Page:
One last removal option is excision. This is the process of simply cutting the skin tag off. Sounds gross, but truly isn’t so terrible. For all the DIY’ers, we are putting you on notice: it is never advisable to do this at home, as an infection is a possibility—and so is excessive bleeding that might land you in the hospital. Rather, a qualified dermatologist should be capable of a quick in-and-out office procedure. The skin will be numbed and prepped, and the skin tag will be quickly removed. Scarring will be minimal and can be minimized by applying anti-scar skin rubs, such as Scar Away, Mederma, or even by utilizing the Dermavel Plasma Pen. 

 

How to Care for Skin Tags After Removal

After you remove your skin tag, be sure to keep the skin area clean to reduce the chance of infection. It’s also recommended to avoid direct sunlight for the first 24-48 hours.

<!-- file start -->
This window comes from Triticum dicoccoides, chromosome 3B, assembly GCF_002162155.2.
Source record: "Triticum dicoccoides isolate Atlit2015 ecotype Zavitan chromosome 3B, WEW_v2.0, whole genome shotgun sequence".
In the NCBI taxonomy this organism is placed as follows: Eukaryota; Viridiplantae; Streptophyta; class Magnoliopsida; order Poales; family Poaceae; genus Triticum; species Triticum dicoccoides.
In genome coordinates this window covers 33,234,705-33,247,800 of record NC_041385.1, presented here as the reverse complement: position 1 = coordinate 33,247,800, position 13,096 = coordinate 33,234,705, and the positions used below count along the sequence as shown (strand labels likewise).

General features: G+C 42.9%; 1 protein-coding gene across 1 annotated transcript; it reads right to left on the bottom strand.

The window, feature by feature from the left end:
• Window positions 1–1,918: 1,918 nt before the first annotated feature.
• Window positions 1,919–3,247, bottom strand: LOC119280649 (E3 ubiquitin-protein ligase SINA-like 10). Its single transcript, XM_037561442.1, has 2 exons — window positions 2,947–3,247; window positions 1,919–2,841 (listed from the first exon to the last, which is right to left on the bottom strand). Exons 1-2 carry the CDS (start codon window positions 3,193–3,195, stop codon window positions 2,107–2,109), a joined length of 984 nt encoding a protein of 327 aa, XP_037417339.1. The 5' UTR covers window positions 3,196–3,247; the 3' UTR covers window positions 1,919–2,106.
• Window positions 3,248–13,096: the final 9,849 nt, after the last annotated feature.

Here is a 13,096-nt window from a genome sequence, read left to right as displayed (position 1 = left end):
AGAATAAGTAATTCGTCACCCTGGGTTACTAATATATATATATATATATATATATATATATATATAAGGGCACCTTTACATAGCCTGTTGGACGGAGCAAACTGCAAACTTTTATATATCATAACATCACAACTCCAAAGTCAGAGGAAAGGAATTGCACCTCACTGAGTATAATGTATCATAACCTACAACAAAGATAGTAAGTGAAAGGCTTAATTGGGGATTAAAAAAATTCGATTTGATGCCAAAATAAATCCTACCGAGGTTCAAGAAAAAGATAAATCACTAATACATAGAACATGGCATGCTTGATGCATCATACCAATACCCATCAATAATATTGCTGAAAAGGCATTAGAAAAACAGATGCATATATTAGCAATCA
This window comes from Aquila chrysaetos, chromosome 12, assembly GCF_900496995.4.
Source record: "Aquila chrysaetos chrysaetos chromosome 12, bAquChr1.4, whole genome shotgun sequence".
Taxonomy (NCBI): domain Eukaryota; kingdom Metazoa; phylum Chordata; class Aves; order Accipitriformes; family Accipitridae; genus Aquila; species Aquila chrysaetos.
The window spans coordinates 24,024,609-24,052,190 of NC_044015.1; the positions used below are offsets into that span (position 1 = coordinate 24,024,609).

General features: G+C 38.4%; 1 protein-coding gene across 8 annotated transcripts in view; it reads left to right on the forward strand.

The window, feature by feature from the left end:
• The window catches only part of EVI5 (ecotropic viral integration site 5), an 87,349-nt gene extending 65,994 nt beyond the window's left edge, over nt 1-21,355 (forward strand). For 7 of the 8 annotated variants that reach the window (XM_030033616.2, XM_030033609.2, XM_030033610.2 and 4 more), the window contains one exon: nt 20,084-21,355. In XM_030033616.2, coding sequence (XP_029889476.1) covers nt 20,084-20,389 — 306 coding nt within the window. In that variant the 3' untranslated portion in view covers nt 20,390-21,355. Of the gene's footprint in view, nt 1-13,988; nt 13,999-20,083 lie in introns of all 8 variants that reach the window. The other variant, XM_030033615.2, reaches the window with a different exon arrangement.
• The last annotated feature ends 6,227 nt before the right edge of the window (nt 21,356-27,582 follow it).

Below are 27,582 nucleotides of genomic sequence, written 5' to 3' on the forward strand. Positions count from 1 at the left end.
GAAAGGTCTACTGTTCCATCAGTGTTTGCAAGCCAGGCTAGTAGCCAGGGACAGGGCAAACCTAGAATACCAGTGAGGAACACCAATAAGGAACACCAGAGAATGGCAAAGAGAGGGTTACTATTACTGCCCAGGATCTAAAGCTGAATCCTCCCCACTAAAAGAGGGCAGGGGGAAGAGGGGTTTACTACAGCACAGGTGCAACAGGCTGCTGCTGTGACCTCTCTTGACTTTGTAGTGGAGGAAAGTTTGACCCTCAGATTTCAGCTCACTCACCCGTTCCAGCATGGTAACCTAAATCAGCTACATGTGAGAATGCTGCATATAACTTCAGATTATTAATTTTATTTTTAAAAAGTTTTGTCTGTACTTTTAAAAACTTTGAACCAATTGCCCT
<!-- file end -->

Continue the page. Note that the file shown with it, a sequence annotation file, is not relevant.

Keep all creams, makeup, perfumes, and lotions away from the site until it has had time to fully heal. Use medications as prescribed, and ensure you take pain medicine if you need to. 


Do Skin Tags Grow Back?

Skin tags will not grow back after removal if the procedure is done right, no matter the method of removal. New skin tags or moles may form in the same general area, and if they do, you may be prone to skin tags in that area. In that situation, you can opt for removal once again, if so desired. 

 

Wrap It Up

Generally, skin tags aren’t dangerous, but they can be annoying and unsightly– Luckily, there’s plenty of options if you are unhappy with the look of skin tags on your body, like fibroblast plasma pen therapy, cryosurgery, and more.


These statements or articles have not been evaluated by the FDA and are not intended to diagnose, treat, cure or mitigate any disease.